28 M. Ĺšniadecka – Kotarska, Walka z narkobiznesem a stosunki polityczne Peru – Stany Zjednoczone, Ameryka ŁaciĹ„ska, nr 2, 2006, 39.

29 W. Dobrzycki, System międzyamerykański, Warszawa, 2000, 187.

30 M. Taft – Morales, Peru in Brief…, 12.

31 U. S. Department of State, Office of the Coordinator for Counterterrorism, Country Reports on Terrorism 2012, Peru, May 30, 2013, http://www.state.gov/, 8. 06. 2013.

32 U. S. Department of State, 2008 Country Reports on Human Rights Practices, Peru, February 25, 2009, http://www.state.gov/j/drl/rls/hrrpt/2008/wha/119153.htm, 10. 04. 2014.

33 The primary objectives financed by the United States according to the State Department analysts were: promoting the process of democratization in Peruvian politics, investing resources in human capital and public infrastructure development, the fight against drug trafficking and terrorism, and encouraging the reforms of the state institutions. However, the Congress systematically reduced the funds directed to Peru. In 2010, Peru received aid amounting to USD 120 million, a year later, USD 97 million, and in 2012 only USD 79 million. The American authorities explained this trend as a result of transferring more funds to trans-regional programs which beneficiaries were different Latin American countries, including Peru. An example would be a program to rescue the Amazon ecosystem in the Andean subregion, which was adopted by the US Congress in the Consolidated Appropriations Act of 2012, and the Joint Explanatory Statement. Critics of the fund reduction pointed to a more declarative than the actual role played by Lima in the US foreign policy towards the countries of the region and marginalizing the significance of all the Andean countries. U. S. Department of State, Peru: Foreign Assistance Program Overview, http://www.state.gov/r/pa/ei/bgn/35762.htm, 10. 02. 2013.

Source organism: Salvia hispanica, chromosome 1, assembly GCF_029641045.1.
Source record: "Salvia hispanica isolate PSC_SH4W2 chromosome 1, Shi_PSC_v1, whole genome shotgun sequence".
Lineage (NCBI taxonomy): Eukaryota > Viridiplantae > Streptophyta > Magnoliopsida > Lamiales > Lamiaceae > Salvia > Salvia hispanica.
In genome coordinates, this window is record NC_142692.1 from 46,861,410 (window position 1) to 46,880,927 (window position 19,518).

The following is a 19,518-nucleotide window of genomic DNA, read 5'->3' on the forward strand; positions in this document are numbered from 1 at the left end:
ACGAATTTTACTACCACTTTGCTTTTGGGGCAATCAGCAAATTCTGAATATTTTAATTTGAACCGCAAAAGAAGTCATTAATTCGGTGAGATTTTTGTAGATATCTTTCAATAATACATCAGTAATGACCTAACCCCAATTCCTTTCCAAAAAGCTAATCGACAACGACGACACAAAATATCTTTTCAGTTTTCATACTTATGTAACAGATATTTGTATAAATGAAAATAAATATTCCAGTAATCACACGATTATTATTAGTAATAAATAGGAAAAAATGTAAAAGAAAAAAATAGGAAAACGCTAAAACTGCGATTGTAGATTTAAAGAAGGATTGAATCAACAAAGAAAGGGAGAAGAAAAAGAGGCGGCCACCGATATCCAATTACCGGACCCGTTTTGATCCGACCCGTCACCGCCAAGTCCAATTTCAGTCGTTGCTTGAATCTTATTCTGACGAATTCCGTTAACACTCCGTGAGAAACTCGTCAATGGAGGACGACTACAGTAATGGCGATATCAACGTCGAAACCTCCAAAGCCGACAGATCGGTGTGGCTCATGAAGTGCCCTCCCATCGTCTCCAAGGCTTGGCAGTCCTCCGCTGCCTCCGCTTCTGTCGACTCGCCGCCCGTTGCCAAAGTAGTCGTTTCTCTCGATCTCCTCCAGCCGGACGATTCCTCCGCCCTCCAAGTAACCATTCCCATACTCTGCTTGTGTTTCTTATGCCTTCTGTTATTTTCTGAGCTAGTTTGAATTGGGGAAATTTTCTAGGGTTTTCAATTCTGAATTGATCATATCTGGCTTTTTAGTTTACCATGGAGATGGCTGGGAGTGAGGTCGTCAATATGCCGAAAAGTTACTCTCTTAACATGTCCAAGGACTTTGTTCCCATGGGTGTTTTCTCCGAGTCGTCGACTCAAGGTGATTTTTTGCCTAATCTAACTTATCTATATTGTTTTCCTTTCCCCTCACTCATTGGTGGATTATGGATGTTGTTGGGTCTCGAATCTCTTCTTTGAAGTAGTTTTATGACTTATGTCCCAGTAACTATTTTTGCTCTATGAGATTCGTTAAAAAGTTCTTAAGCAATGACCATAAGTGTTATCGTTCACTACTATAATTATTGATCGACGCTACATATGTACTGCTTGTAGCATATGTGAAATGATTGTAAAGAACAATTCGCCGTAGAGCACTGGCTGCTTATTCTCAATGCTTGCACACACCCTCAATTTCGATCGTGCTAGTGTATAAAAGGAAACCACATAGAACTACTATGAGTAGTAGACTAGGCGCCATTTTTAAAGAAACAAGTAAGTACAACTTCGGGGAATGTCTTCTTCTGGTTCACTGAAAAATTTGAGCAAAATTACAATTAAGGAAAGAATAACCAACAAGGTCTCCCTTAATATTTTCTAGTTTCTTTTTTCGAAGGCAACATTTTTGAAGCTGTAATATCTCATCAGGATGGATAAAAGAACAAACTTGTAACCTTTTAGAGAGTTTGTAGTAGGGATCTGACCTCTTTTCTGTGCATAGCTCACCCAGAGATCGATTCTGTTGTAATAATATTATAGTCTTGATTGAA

34 U.S. – Colombia Relations: heating before the Subcommittee on the Western Hemisphere of the Committee on Foreign Affairs, House of Representatives, 110th Congress, 1st session, April 24, 2007, Washington D.C. 2007, 72.

35 For more information about the tasks and their implementation by the USAID, see: Testimony of Adolfo A. Franco, Assistant Administrator of the Bureau of Latin America and the Caribbean for USAID: hearing before the House International Relations Committee, House of Representatives, 109th Congress, 2nd session, June 21, 2006, Washington D.C., 2007.

36 Peru Security: Militarisation of the VRAE – Then and Now, Latin American Weekly Report, Vol. 38, September 22, 2012, 4.

37 A. M. Villarreal, U .S. – Peru Economic Relations and the U.S. – Peru Trade Promotion Agreement, US Congressional Research Service, July 27, 2007, Washington D. C. 2007, p. 10, A. M. Villarreal, The U.S. – Colombia Free Trade Agreement: Background and Issues, US Congressional Research Service, November 9, 2012, Washington D. C. 2012, 14.

38 The Peruvian economy suffered from the rule of President GarcĂ­a during his first term in 1985 – 1990. GarcĂ­a left behind a very high unemployment rate, estimated up to 64% and hyperinflation of 7,500% per year! His successor – A. Fujimori – introduced a program of radical free-market reforms known as Fuji Shock, supporting direct foreign investment. Unfortunately, Fujimori reforms were paid with the violations of labor rights, corruption, and open conflict with the unions. The government of the following president – A. Toledo –continued the free-market direction, but with more control of the state. During the presidency of Toledo, in 2001 – 2006, the GDP of Peru increased from 0.2% to 8.0%. In 2006 A. GarcĂ­a started his second presidential term, during which he did not commit the economic errors as in the 1980s, and kept the free-market trend in the economy of Peru chosen by his predecessors. The confirmation of a permanent change of GarcĂ­a’s views was the signing a bilateral economic agreement PTPA with the United States in April 2006. GarcĂ­a also encouraged American investors. The current President of Peru – Ollanta Humala – although leftist and populist in his rhetoric, in the economy presents a relatively pro-American and liberal orientation. U. S. Department of State, Bureau of Western Hemisphere Affairs, Background Note: Peru, June 2006, 5.